“Conceptual kitsch” might be the only adequate term to describe the work of artist Sara Cwynar. Born in Vancouver and raised in Ottawa, she studied design at Toronto’s York University and English at Vancouver’s University of British Columbia before relocating to New York and working as a graphic designer for the New York Times Magazine. Cwynar left the magazine earlier this year to work full-time on her art, the product of which is currently on view in Toronto at Cooper Cole.
Cwynar’s newest body of photographic work, Flat Death (2013), consists of careful arrangements of objects and images that the artist has then rephotographed.
The west side of the gallery is anchored by three such large-scale studies of floral arrangements. An evolution of Cwynar’s earlier Color Studies series (2012), these Contemporary Floral Arrangement works are composed of groupings of objects organized by colour atop enlarged photographs depicting flower-arranging techniques.
The bouquets in these prints bloom with the debris of everyday life: spools of thread, golf tees, paper clips, fancy toothpicks and more. Up close, each arrangement of items resembles the cluttered pages of an I Spy book. However, with slightly more distance, it becomes apparent that each component has been carefully placed upon reproductions of petals, pistils and leaves, following the contours of the image below.
A self-professed “hoarder,” the artist maintains a comprehensive and growing archive of objects, photographs and other ephemera that she describes as a medium or tool in her work. Cwynar’s humour and obsessive collecting impulses, already evident in the floral pieces, are also apparent in another series of 13 photographs. These tightly wrap an interior corner, creating an intimate viewing space that echoes the cloistered self-referentiality of a collector’s stash.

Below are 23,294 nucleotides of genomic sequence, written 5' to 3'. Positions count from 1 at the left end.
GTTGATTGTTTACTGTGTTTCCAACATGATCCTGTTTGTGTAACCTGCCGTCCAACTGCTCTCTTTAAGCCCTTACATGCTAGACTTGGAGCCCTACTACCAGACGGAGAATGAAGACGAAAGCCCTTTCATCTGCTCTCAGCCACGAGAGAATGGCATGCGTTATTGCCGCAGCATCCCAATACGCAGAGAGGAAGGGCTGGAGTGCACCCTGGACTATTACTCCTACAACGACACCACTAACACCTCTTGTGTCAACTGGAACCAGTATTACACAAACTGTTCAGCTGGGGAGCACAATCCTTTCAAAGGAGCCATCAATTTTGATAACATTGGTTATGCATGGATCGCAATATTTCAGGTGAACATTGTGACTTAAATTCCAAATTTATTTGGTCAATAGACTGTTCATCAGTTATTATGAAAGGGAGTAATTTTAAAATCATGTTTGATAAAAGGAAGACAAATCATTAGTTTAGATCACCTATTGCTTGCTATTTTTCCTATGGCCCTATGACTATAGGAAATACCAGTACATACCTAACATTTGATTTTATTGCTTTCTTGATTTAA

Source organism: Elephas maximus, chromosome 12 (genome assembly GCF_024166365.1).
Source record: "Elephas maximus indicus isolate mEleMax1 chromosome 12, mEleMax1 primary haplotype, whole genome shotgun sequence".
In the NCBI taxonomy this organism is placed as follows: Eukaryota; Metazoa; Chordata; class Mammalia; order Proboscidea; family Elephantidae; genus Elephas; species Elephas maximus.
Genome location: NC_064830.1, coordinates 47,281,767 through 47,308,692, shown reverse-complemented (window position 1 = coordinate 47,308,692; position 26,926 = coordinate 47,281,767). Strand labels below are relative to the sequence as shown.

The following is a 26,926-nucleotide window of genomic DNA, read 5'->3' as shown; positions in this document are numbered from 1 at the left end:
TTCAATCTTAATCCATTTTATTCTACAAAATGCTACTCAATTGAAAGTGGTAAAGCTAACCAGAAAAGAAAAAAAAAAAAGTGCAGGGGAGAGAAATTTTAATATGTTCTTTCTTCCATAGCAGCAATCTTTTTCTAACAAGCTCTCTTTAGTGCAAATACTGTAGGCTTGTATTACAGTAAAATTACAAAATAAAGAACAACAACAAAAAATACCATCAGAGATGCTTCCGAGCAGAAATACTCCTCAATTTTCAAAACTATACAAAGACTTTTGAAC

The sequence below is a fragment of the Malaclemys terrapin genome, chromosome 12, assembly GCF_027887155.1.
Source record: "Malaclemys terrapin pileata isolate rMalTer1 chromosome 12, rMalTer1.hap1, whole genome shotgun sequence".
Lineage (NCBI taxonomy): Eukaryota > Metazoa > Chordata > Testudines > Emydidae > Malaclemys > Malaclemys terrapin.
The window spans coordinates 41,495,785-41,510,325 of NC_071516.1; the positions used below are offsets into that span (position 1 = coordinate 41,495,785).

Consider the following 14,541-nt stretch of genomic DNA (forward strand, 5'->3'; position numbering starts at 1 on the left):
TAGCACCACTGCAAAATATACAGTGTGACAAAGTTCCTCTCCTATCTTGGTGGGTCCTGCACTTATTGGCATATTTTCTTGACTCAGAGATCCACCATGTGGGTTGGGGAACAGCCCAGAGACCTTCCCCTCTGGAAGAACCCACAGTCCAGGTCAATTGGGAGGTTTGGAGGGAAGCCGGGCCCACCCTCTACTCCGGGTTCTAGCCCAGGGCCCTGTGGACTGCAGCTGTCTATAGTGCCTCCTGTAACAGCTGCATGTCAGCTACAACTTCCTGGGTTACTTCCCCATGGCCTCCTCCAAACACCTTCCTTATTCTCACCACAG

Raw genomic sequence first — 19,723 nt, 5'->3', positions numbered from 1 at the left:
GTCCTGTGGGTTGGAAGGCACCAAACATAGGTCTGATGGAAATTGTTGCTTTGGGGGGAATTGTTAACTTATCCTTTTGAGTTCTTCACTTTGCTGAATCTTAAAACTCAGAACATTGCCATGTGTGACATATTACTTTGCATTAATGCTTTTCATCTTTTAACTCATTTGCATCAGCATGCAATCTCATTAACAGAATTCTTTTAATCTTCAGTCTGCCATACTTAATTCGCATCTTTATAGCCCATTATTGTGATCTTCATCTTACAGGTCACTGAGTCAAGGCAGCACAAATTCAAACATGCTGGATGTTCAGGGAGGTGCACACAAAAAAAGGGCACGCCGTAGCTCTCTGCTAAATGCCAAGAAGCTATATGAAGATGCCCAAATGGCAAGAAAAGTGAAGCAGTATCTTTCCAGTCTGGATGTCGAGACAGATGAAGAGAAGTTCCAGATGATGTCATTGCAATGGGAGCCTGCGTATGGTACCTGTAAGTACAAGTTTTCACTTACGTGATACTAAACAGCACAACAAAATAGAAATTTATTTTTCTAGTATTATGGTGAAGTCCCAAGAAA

Images culled from Cwynar’s archive are reimagined in abundant, often overwhelming, ways. For the print Continuous Pour (2013), Cwynar appropriated images from photography manuals and stock food photographs as well as from her own previous work Bernardo with Props (2013); she then arranged these into a dizzying meditation on the title action.
Many of the works in the show can be grouped in pairs or trios, provoking viewers to look closely for additional references. Both Toucan In Nature (Post It Notes) (2013) and Gold – NYT April 22, 1979 (Alphabet Stickers) (2013) employ a technique whereby Cwynar enlarges an original archival image, then reprints it on several pages and reassembles it with tape. This collage then becomes a ground for embellishment—in these cases, with Post-it note arrows and gold alphabet stickers, respectively—before being rephotographed. The resulting images are delightfully kitschy and visually pleasing, but also evince the very involved process of their making.
Without subtlety—but with craft and wit—Cwynar invites us to look closely and to question hierarchies of image-making, as well as the changing nature of photography. The title of this body of work references Barthes’s famed phrase on spatial collapse inherent to the medium, while five prints titled Darkroom Manual (2013)—scans of instructional-text images of darkroom equipment—underline oscillations between digital and analog. (The floral works were shot and developed on film before being digitally printed, further signalling a play between different techniques.)
Overall, the works on view invite speculation on the ever-increasing space and time that seemingly disposable stock photographs and ephemera, and the tropes they have propelled, might occupy.